I am not a fan of postmodernism, at least as it is generally defined. Because of this, I have written a couple of posts (here and here) that portray it in a negative light. A frequent commenter on this blog, Jake, took issue with my negative portrayal and suggested that I read Postmodernism Rightly Understood by Dr. Peter Augustine Lawler.
Since I appreciate Jake’s excellent comments and have learned from him on more than one occasion, I wanted to read the book, but it took me a while to get to it. I finally did read it last week. It was an interesting book that discussed several important authors and their ideas. Some of the authors (like Walker Percy, Alexis de Tocqueville, and Allan Bloom) were familiar to me, but others weren’t. As a result, I learned a lot and was exposed to several new ideas. However, I think the book misses the mark.
Now, of course, I am practicing philosophy without a license, while Dr. Lawler is a trained philosopher with lots of experience. Thus, you can take this criticism for what it is worth. Nevertheless, I don’t think this book is a defense of postmodernism. It is more of a discussion of anti-modernism, and based on Lawler’s obvious admiration of Walker Percy (who definitely deserves admiration), it is more a defense of Thomism.
Of course, it’s easy to get lost in the language of philosophy, so let’s make sure we are all on the same page. When it comes to philosophy, modernism suggests that we should ignore traditions (both religious and social) and the inherent biases that come with them, and we should try to judge the world critically. The more unbiased we can be in our judgments, the better. If we do that, we will be able to control our own destiny.
Dr. Lawler defines modernism a bit more narrowly:
By modern thought I mean the attempt to master or overcome nature through action directed by thought. Modern thought, roughly speaking, can be called pragmatism. The point of thought, as Karl Marx said, is not to understand the world but to change it. (p. 1)
I have no problem with that definition of modernism, and Lawler deftly shows that it is an untenable view. As a result, he says, any reasonable philosopher must be a postmodernist. That’s where I have a problem. I would say that any reasonable philosopher must be an anti-modernist, not a postmodernist.
I say this because while postmodernism is, by its very nature, difficult to define, one of its core tenets is to be very skeptical of universal meanings or universal truths. I may accept certain truths, but those truths are far from universal. Other individuals from other cultures or other backgrounds might have very different truths, and there is no way to argue whose “truths” are more or less reasonable than mine. One person’s “truths” are just as valuable as another person’s “truths.”
Dr. Lawler seems to be too good a philosopher to believe that kind of nonsense, so he chooses to redefine postmodernism. As his book’s title suggests, he thinks that the best postmodern philosophy is realism:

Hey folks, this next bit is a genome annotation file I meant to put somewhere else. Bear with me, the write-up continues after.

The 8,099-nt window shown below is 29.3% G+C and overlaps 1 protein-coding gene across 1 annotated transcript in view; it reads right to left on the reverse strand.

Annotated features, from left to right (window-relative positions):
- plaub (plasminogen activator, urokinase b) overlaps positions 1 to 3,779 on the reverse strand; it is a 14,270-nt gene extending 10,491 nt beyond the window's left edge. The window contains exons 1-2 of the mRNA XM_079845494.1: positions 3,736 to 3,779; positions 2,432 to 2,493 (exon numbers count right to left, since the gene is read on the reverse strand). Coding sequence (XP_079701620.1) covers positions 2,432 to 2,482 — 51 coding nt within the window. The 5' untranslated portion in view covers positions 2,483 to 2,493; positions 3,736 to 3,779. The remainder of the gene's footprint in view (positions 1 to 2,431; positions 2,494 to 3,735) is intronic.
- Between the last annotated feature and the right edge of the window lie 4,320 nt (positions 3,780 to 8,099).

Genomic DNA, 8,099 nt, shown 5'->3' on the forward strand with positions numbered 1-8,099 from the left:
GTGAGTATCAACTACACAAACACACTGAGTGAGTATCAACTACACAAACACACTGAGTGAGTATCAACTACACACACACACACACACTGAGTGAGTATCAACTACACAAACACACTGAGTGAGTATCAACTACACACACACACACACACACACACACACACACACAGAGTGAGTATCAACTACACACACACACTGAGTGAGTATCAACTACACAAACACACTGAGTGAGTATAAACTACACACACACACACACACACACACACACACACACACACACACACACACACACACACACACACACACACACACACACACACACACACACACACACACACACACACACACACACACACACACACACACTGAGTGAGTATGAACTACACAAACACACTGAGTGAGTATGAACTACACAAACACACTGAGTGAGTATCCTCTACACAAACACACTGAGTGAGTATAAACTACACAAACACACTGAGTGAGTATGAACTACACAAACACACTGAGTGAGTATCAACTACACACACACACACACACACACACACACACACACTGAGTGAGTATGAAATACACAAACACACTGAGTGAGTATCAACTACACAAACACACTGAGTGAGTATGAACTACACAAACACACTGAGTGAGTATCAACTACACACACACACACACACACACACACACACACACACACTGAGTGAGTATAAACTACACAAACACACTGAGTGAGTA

Realism, Christopher Lasch and Walker Percy agree, is postmodernism rightly understood. (p. 179)
I am not familiar with Lasch, and I have clearly not read as much Percy as Dr. Lawler, but I would be skeptical that Percy would consider himself a postmodernist. Once again, he is definitely an anti-modernist, but not a postmodernist. Instead, he is clearly a Thomist.
What is Thomism? It is a school of philosophical thought inspired by the works of St. Thomas Aquinas. He was a committed Roman Catholic and accepted the truths as taught by the Roman Catholic church. However, he was convinced that there were other sources of truth as well. Indeed, he thought that even pagans like Aristotle could express truths, and the Christian’s job is to “examine everything carefully; hold fast to that which is good” (1 Thessalonians 5:21). St. Thomas Aquinas incorporated truths from Greek philosophers, Roman thinkers, and Jewish theologians into Christian thought. Those who are guided by that approach are called Thomists.
A Thomist is a realist, so that part of Lawler’s statement is correct. Walker Percy rejects modernism and accepts realism, which posits that truths exist independent of our preconceptions. At the same time, realists also admit that our understanding of those truths is not complete. Obviously, Christians should believe those things, so Thomists are also realists.
Perhaps Dr. Lawler has decided that if you reject modernism, you must be a postmodernist. In my opinion, however, that’s not true. Premodernists (those who believe we learn objective truths based on Divine revelation) also reject modernism, but there is no way to call them postmodernists, since their view predated modernism. Indeed, I would think that the realism espoused by Percy has much more in common with premodernism than anything remotely postmodern.
That’s why I entitled this article “Postmodernism Redefined.” Dr. Lawler has redefined postmodernism to mean realism. I don’t think that’s reasonable, since by the standard definition, postmodernism is pretty much anti-realism.